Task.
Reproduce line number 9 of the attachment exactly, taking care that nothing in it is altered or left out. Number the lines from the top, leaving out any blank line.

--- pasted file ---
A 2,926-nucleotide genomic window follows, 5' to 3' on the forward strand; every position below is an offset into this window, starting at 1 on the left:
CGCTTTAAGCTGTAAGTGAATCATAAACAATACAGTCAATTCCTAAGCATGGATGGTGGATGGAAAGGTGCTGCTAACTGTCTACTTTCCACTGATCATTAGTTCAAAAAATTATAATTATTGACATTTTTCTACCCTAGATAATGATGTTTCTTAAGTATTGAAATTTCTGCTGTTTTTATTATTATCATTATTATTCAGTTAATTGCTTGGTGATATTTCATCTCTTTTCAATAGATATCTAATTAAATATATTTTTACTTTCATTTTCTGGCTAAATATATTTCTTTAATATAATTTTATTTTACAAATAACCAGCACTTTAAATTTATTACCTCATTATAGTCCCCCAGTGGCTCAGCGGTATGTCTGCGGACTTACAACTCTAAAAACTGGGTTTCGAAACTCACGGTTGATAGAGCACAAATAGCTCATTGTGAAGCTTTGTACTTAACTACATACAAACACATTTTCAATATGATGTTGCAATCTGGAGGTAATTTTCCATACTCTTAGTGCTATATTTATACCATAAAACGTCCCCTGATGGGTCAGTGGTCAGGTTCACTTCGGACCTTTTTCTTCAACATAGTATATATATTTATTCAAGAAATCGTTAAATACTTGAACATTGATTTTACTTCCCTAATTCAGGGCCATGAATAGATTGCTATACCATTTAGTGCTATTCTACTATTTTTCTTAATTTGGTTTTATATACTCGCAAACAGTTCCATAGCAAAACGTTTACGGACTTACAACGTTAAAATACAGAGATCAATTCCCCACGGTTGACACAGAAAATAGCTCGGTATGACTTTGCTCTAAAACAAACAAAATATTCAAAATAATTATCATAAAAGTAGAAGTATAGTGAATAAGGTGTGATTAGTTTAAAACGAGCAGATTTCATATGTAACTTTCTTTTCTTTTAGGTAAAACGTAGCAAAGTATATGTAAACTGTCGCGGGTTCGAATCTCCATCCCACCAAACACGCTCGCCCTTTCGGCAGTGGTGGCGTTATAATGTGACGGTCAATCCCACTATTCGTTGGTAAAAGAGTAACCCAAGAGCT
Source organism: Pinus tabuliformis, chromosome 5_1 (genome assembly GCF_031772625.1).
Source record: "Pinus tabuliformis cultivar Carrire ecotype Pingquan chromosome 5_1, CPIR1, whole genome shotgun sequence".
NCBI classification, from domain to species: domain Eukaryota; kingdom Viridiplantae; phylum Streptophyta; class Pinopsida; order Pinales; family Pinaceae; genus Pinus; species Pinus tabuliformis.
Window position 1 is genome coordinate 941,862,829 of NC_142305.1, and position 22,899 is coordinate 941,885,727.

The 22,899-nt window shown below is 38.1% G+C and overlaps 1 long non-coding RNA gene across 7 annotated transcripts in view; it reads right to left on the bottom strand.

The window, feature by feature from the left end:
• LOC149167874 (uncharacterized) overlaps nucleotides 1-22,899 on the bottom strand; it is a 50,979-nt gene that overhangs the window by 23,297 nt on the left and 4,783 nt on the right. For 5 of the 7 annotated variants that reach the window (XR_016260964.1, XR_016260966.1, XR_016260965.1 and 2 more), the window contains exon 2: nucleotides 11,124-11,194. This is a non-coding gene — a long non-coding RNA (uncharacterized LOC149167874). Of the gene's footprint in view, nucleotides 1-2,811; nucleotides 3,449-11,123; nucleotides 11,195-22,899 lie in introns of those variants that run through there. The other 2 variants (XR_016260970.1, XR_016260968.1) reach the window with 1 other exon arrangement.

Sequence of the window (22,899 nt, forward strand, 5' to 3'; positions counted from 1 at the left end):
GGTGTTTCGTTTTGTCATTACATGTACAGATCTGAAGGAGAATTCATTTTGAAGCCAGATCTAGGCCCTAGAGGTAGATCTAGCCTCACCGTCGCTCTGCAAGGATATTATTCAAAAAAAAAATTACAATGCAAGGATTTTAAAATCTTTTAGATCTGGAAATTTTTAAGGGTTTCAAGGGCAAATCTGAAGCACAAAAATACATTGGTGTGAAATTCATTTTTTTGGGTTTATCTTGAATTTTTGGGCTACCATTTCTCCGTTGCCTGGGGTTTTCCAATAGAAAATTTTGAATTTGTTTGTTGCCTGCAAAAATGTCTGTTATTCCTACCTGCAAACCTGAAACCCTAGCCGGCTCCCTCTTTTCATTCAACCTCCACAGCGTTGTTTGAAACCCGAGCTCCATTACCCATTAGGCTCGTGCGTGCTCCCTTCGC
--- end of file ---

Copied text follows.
• LOC149167874 (uncharacterized) overlaps nucleotides 1-22,899 on the bottom strand; it is a 50,979-nt gene that overhangs the window by 23,297 nt on the left and 4,783 nt on the right. For 5 of the 7 annotated variants that reach the window (XR_016260964.1, XR_016260966.1, XR_016260965.1 and 2 more), the window contains exon 2: nucleotides 11,124-11,194. This is a non-coding gene — a long non-coding RNA (uncharacterized LOC149167874). Of the gene's footprint in view, nucleotides 1-2,811; nucleotides 3,449-11,123; nucleotides 11,195-22,899 lie in introns of those variants that run through there. The other 2 variants (XR_016260970.1, XR_016260968.1) reach the window with 1 other exon arrangement.